Five-year malaria prevention campaign launched

The Ghana Malaria Foundation (GMF), last Wednesday launched a five-year fundraising campaign to sustain and support malaria prevention and control initiatives.

Funding for malaria prevention in Ghana had been dwindling largely because the country heavily dependend on international donors who are now requesting for counterpart funds as Ghana earns the status of lower middle income.

The fundraising campaign which is being supported by the National Malaria Control Programme (NMCP), seeks to raise about 510 million US dollars by the end of 2022, from the public, private and public sector and international foundations.

Mr. Prince Kofi Amoabeng, Chief Executive Officer (CEO) of UT Bank and the National Malaria Ambassador, who launched the campaign, said the foundation envisioned to develop a sustainable resource base for the fight against malaria in Ghana.

This, he said, would be done through effective targeted communication and public relations, transparent fund collection, management and disbursement.

“The Ghana Malaria Foundation will work together with the general population to make Ghana malaria free by 2030, as the funds to be raised, would be used to support malaria programming, innovation in service provision and research into alternate malaria treatment means in Ghana,” he said.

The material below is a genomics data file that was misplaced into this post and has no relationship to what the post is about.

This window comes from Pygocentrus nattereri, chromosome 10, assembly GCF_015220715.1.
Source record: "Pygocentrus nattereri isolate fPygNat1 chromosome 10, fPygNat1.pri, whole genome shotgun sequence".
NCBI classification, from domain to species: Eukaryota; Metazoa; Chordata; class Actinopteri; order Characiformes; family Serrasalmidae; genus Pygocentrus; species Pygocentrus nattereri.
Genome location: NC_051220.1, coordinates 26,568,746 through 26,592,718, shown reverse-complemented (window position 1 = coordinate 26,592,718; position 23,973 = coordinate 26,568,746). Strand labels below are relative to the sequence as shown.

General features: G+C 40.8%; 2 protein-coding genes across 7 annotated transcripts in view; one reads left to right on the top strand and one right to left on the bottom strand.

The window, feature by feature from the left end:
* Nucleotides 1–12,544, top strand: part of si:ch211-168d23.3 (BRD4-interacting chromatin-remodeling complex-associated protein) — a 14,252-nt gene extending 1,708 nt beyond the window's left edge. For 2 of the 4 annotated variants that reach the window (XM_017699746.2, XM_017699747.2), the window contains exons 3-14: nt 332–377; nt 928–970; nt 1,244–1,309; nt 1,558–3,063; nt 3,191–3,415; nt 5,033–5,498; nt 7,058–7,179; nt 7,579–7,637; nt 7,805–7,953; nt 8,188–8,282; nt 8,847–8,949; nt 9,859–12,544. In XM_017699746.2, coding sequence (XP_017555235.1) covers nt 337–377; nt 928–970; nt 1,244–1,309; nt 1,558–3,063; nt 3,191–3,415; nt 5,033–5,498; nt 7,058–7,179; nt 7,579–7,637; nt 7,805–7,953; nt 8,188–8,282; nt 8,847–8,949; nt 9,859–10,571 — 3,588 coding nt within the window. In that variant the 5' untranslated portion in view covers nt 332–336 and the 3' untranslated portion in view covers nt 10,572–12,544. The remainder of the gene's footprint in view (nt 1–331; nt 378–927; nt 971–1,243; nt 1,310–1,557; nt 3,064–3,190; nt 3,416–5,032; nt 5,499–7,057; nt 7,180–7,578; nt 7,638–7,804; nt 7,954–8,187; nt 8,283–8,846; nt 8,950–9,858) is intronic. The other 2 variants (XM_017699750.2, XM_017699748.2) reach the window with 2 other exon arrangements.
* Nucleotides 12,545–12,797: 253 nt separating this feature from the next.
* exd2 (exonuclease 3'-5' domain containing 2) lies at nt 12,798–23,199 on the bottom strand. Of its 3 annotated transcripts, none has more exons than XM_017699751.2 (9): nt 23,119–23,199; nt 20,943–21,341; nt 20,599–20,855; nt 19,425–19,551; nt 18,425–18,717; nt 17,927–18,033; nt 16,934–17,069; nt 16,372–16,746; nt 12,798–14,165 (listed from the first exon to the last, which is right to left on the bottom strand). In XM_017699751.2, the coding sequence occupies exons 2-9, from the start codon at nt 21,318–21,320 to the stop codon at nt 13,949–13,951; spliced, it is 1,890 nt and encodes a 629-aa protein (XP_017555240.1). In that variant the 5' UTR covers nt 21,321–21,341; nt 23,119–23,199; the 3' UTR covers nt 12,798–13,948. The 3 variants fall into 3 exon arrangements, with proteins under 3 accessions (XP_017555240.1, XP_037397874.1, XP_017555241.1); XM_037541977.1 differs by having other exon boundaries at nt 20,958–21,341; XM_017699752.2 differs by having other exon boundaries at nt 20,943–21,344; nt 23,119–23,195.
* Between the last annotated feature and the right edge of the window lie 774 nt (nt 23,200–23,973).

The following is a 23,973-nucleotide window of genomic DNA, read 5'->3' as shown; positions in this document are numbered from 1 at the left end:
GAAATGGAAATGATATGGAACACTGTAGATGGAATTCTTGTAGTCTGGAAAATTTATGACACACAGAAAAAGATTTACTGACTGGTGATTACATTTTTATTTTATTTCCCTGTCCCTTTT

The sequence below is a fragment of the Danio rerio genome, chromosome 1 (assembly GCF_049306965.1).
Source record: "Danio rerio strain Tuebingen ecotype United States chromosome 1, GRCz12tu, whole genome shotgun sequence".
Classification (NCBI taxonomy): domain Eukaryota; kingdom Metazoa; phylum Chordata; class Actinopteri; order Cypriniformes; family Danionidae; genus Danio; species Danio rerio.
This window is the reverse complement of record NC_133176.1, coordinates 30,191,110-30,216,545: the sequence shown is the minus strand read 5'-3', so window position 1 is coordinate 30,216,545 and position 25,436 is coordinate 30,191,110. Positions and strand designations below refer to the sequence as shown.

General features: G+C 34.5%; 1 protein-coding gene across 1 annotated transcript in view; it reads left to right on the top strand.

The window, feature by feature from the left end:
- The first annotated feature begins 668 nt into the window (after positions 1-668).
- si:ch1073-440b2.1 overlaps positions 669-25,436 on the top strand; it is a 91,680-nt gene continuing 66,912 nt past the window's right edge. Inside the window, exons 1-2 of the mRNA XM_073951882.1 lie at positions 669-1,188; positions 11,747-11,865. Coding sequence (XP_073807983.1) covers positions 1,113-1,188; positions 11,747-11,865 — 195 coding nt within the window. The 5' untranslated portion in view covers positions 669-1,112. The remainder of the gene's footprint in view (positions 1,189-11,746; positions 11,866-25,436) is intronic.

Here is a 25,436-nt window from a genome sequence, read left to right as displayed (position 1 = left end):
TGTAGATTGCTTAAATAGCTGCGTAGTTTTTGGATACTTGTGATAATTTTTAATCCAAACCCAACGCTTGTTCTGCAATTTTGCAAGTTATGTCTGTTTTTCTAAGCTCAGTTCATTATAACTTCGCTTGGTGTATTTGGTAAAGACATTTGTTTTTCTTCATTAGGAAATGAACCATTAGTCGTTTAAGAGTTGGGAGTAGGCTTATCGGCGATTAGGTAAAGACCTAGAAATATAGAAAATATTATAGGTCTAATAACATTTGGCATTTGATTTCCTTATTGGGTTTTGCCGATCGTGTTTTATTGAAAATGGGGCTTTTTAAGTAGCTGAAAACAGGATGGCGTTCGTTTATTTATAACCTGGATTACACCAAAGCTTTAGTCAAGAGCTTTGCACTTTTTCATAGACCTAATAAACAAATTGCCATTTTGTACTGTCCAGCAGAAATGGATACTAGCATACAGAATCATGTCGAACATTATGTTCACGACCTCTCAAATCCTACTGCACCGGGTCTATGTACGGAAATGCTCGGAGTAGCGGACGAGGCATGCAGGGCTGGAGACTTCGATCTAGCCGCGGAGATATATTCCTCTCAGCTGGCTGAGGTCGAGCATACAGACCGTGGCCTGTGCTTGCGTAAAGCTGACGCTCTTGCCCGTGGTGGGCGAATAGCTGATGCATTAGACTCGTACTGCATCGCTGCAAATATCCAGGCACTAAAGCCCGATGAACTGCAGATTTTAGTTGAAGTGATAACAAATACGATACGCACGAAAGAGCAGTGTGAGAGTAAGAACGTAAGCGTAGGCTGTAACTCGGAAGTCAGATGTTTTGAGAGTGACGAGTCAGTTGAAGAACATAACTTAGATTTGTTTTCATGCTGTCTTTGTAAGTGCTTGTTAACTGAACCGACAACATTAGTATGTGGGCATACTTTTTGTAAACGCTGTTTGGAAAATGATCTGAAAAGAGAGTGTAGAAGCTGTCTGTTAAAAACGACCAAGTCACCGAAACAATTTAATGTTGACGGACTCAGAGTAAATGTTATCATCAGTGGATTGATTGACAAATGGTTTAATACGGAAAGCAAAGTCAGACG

Commenting on the theme for the campaign, ‘Partnership for financial sustainability’, Mr. Amoabeng said the GMF believed that mobilising groups to work together would help form collaborations to eliminate malaria in Ghana.

He stated that the fundraising would seek diversified funding sources to prevent dependency on any source and develop resource generation strategies to ensure sustainable funding.

Mr. Amoabeng stated that a 15-member board of trustees made up of stakeholders in the public and private sector has been carefully selected to help raise the funds.

Dr. Keziah Malam, Acting Programmes Manager for the National Malaria Control Programme (NMCP), for his part, said Ghana had made strides in the fight against malaria infections and fatalities especially among children under age five.

“Ghana in 2016 recorded 1,264 malaria deaths among children below age five as against 3,882 deaths in 2010 representing a 67 per cent reduction of malaria infections among children between six months and 59 weeks,” she stated.

She said the routine data NMCP indicated that Ghana has made significant progress in the control of malaria among children, despite the varying transmission intensity of the disease infection which occurs throughout the year.

By Linda Aryeetey & Francisca Nartey

 

 

 

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